Clean & Green Program
The Houston area storm water drainage system directs street water and debris into curb catch basins that route the runoff through an underground system that empties into the city’s bayous. Discarded soda cans, plastic bags, Styrofoam cups and other pieces of floating litter from the streets enter into the drainage system. After a rainstorm, a tidal wave of trash flows into the Turning Basin on its way to Galveston Bay, the largest estuary on the Texas coast and part of the National Estuary Program. As the water level recedes to normal in the bayou, trash is left in the water and along the bayou’s banks, trapped in trees and other vegetation. This recurring presence of trash, debris and pollutants degrades water quality and negatively impacts the ecosystem. In addition, the appearance of litter results in a less appealing recreational amenity for residents and visitors to enjoy and affects Houston’s overall image.
To advance its mission of revitalizing Buffalo Bayou, Buffalo Bayou Partnership initiated a clean-up program in 2002. Thanks to ongoing partnerships with Harris County Flood Control District and Port Houston, BBP continues to operate a comprehensive maintenance and management program that utilizes hundreds of community service workers to collect and remove trash and debris from Buffalo Bayou and its tributaries—preventing it from flowing into Port Houston and on to Galveston Bay.
Five days a week, BBP’s Field Operations staff directs and works alongside land-based crews of community service workers that collect litter and debris from the banks of the waterway. Water-borne crews work from boats to clean storm drains, banks and other natural collection areas. Collection booms are placed not only on Buffalo Bayou, but along neighboring bayous with BBP removing trash and debris along Brays Bayou up to the Gus Wortham Park Golf Course. Also integral to Buffalo Bayou Partnership’s clean-up operation is the custom-built Bio-Vac, an industrial strength vessel that vacuums floatable trash from Buffalo Bayou.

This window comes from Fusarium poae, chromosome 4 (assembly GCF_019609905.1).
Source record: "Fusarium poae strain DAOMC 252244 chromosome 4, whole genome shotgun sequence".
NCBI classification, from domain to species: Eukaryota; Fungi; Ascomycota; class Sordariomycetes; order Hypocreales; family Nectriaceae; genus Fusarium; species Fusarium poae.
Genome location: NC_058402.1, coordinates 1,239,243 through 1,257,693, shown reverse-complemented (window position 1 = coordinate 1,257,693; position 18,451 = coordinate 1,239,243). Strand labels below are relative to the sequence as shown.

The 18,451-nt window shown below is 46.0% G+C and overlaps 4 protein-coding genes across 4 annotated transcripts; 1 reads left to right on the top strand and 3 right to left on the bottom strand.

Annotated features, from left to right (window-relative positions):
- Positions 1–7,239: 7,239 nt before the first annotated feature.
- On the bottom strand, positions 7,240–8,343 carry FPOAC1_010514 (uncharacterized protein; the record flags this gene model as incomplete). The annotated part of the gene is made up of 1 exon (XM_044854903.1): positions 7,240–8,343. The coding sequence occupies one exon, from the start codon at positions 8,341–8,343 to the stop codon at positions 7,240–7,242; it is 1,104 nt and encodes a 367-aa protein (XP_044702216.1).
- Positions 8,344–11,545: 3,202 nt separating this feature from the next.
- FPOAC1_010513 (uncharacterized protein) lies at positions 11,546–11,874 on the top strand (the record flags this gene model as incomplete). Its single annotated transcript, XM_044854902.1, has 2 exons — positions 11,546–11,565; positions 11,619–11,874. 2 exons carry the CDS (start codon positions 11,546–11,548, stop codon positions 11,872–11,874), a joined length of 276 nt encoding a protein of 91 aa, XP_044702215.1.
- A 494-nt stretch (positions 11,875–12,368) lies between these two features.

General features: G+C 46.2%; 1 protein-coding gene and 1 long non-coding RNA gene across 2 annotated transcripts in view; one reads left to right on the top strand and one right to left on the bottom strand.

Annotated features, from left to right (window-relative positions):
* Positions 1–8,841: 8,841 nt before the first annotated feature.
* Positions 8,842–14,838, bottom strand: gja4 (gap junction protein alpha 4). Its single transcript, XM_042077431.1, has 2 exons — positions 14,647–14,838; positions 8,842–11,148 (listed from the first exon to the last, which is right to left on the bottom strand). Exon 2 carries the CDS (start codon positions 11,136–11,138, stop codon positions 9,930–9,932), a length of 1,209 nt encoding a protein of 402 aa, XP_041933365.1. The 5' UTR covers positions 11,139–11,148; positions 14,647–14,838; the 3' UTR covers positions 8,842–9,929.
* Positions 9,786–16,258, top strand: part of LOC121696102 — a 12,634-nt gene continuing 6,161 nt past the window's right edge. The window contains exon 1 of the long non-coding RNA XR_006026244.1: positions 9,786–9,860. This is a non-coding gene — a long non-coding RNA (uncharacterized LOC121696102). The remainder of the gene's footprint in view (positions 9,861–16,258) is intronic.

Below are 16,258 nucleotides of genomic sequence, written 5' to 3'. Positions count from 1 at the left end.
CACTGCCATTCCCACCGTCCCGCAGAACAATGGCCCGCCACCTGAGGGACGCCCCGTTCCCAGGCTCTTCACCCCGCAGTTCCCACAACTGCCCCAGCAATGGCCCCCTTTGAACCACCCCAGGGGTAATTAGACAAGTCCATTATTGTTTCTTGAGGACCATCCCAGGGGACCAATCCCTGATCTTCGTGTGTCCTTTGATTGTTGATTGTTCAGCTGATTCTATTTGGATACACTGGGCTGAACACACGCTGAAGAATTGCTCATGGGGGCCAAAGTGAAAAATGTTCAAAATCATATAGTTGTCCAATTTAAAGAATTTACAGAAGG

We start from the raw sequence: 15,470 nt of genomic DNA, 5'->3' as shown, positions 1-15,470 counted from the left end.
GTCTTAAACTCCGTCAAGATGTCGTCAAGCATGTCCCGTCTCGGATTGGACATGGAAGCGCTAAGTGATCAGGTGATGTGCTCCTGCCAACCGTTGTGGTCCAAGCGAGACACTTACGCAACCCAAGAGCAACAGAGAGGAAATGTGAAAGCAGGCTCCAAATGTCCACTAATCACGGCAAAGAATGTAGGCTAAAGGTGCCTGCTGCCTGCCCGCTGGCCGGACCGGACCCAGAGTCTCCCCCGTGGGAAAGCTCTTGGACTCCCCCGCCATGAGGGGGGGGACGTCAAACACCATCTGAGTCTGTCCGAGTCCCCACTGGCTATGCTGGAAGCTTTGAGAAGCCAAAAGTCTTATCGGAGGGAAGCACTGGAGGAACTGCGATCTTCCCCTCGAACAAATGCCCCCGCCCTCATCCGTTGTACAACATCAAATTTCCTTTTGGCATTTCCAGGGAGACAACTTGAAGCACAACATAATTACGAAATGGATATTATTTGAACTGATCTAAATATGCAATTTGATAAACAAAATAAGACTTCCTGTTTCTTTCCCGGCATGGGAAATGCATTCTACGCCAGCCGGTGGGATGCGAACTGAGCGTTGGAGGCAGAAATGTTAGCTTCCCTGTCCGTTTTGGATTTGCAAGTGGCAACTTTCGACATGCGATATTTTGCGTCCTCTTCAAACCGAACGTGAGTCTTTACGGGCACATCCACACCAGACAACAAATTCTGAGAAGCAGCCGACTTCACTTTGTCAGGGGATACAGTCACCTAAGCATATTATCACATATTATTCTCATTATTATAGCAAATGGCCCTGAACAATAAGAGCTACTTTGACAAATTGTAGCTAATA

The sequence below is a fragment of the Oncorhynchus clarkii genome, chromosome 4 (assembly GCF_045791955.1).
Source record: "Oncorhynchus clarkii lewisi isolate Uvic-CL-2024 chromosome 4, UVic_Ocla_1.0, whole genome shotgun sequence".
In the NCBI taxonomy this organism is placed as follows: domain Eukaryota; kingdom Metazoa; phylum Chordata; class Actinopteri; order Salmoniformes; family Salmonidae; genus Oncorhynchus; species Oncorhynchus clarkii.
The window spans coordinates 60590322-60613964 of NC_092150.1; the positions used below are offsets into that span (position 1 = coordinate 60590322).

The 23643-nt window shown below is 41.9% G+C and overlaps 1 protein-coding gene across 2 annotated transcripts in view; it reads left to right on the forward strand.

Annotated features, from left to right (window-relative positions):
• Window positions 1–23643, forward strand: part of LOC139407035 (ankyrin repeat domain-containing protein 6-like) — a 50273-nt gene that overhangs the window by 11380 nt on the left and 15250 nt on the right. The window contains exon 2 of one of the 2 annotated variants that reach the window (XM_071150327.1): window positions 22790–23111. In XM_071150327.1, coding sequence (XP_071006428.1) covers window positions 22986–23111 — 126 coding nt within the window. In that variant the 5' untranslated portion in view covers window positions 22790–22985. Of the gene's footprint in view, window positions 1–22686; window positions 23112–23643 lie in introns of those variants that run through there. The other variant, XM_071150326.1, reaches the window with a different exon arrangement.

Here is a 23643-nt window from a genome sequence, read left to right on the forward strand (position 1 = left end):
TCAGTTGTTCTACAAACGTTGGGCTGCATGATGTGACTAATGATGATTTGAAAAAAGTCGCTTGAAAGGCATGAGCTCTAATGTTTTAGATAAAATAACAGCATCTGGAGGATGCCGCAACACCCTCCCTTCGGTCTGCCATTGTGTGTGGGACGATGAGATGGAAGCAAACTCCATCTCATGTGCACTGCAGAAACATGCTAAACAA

In 2019, over 1,500 cubic yards of trash and debris were removed from the waterway.
BBP's Field Operations Team at Work
Check out this video by BBP’s David Rivers and how the team removes floating trash from Buffalo Bayou.
Let's Talk Trash
You can help decrease the amount of trash in Buffalo Bayou by committing to do your part and reduce, reuse, recycle. Learn how here.
Galveston Bay Report Card
Galveston Bay is Texas’ largest estuary—a coastal body of water with a free connection with the open sea—and it starts in your backyard.
Check out the Galveston Bay Report Card and learn more about what you can do for a straight “A” Bay!
We know that much of what ends up in Galveston Bay starts out in and around Houston. We also know that heavily clogged storm drains lend to the plight of heavy flooding. So why not get involved locally and be part of the solution? Adopt a Drain today!